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Hall of Fame Case: Gary Sheffield

Gary Sheffield is on the Baseball Hall of Fame ballot for the 10th and final year. After receiving less than 15 percent of the vote in his first five years on the ballot, Sheffield rose to 30.5 percent in his sixth year, then 40.6 percent in his seventh and eighth years before 55 percent this past year. Along with sporting the most imitated batting stance in the game's history, Sheffield was one of the most feared sluggers during his tenure. Not without controversy, the 22-year major leaguer has an interesting case. Should Sheffield get in on his final year? Let’s get into the numbers and Sheff's career. 

Career Summary

Sheffield played for eight teams over his 22 years in the major leagues, most of which came with the Florida Marlins for six seasons. He also played with the Milwaukee Brewers, whom he was drafted by and started his career with, and the Los Angeles Dodgers for four seasons each, the New York Yankees for three seasons, and two seasons with each of the Atlanta Braves, San Diego Padres, and Detroit Tigers before finishing his career with the New York Mets for one season in 2009.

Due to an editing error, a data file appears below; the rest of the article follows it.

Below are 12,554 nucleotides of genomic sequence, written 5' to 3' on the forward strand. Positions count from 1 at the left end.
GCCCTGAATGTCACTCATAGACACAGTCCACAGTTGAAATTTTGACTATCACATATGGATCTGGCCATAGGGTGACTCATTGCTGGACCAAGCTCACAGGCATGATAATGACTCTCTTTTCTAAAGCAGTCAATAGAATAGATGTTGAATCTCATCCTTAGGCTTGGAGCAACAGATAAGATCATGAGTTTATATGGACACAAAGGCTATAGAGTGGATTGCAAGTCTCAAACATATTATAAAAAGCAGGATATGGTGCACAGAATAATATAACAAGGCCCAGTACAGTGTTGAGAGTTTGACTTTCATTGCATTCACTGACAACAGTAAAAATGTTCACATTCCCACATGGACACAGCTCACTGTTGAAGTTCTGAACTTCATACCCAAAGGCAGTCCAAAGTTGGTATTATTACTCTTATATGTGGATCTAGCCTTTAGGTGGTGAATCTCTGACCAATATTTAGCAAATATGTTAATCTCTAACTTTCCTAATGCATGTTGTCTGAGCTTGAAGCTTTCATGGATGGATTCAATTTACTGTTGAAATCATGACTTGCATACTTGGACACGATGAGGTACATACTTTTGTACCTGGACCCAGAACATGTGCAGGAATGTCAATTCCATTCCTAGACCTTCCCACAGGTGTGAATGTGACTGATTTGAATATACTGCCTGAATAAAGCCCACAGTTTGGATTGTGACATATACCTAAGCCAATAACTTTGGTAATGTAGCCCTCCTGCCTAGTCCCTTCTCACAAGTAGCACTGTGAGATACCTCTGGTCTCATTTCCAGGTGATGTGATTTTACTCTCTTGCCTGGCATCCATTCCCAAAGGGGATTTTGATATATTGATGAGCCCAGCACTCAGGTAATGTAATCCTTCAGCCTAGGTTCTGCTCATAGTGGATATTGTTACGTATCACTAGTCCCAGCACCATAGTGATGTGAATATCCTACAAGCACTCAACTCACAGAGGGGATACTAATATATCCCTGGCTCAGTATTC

After a slow start to his career with the Brewers, Sheffield broke out with the Padres in 1992 after getting traded there in March. In that first season with San Diego, he won the National League batting title with a .330 batting average while slugging 33 home runs to go along with 100 RBI, 168 OPS+, and 6.5 fWAR. This would set him up for a third-place finish in the NL MVP race, behind Barry Bonds and Terry Pendleton. In a payroll-saving move, the Padres traded Sheffield to the Marlins in a five-player deal before the trade deadline in 1993. A young prospect named Trevor Hoffman was included in the return to the Padres. 

Sheffield had the longest tenure in his career with the Marlins, where he played from the second half of 1993 until 40 games into the 1998 season, when he was traded to the Dodgers. After back-to-back All-Star selections in 1992 and 1993, he would again get voted in during the 1996 season with the Marlins, in which he led the NL in on-base percentage (.465), OPS (1.095), and OPS+ (189). Sheffield also equaled his highest WAR to that point with a 6.5 fWAR. He also finished sixth in NL MVP voting and won his second of five silver sluggers. With the Marlins clinching a Wild Card birth in 1997, he hit .350 with a 1.061 OPS in 16 postseason games as the Marlins won their first World Series.